Has Salt Lake City finally locked up the 2034 Winter Games?
IOC agrees to dual award for 2030, 2034 Olympics. Sweden, Switzerland and France are still in the race for 2030 but Salt Lake City is the only competitor for 2034
It looks like there’s no competition for Salt Lake City’s bid to host the 2034 Winter Games.
International Olympic Committee members voted Sunday to formally award both the 2030 and 2034 Winter Games together next year after being told Salt Lake City’s preference is for 2034 and the other three candidates still in the race are finalizing bids for 2030.
“I think it’s everything we could have hoped for,” said Fraser Bullock, president and CEO of the Salt Lake City-Utah Committee for the Games, describing the decision as “a tremendous step forward” now that Salt Lake City was identified as the only candidate for 2034.
Salt Lake City is bidding to host the more than $2.2 billion event in either 2030 or 2034, but has made it clear waiting until the later date is better financially, because that will avoid competition for domestic sponsors with the 2028 Summer Games in Los Angeles.
The next step for the bid that began more than a decade ago is a virtual presentation to the IOC’s Future Host Commission for the Winter Games during the week starting Nov. 19 that will include Gov. Spencer Cox and Salt Lake City Mayor Erin Mendenhall.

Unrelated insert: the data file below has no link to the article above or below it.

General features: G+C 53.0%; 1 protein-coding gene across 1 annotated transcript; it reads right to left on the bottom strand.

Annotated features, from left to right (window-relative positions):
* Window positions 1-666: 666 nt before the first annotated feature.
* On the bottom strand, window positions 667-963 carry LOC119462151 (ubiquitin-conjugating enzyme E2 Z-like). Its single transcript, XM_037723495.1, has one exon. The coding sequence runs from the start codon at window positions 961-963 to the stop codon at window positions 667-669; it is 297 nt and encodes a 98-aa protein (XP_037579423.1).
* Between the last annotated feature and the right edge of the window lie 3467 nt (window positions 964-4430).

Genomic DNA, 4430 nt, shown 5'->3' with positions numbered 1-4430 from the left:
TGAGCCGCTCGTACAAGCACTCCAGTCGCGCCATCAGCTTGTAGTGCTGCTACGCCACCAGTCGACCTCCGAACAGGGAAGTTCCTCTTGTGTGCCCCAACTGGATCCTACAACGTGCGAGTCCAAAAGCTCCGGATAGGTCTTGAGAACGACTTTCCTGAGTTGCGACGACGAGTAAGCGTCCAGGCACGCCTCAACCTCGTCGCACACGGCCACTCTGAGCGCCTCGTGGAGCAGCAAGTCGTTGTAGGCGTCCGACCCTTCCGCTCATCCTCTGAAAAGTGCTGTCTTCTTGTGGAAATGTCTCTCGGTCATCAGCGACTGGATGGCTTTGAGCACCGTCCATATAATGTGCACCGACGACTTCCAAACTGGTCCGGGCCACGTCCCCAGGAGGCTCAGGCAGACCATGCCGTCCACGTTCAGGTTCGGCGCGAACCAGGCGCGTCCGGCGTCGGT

IOC Executive Board members will decide when they meet from Nov. 30 through Dec. 1 which bids will advance to contract negotiations for 2030 and 2034, known as targeted dialogue under the new, less formal selection process.
Their choices to host the 2030 and 2034 Winter Games will go to the full membership for a final ratification vote next year, likely in July just before the start of the 2024 Summer Games in Paris.
All three of the late entries in the race are expected to finalize their initial bid feasibility studies no later than the end of the month. Salt Lake City’s bid has been finishing up the hefty submissions not required until targeted dialogue.
There was no mention of longtime bidders Sapporo, Japan, and Vancouver, Canada. Both have struggled to secure needed support and Japanese officials announced last week Sapporo was dropping out of the running for 2030 but may seek a future Winter Games.
What Salt Lake City’s bid has already done
Stoss not only highlighted Salt Lake City as the “one interested party” that wants to host in 2034, but also that the bid committee “has already secured all guarantees for 2030 and 2034” from local, state and national authorities.
Bullock said the guarantees secured from the federal government, the Utah Legislature and the communities where 2002 Winter Games venues are set to be used again have already been submitted to the IOC.
The deadline isn’t until March for cities advanced to targeted dialogue to turn in those guarantees, which include state lawmakers agreeing to accept ultimate financial responsibility for the privately funded Winter Games.
“We have put tremendous effort into staying ahead of the bid process so that they know they can count on us. Having 100% of the federal, state and local guarantees is a key element of that and we are so appreciative of our partners at all levels,” he said.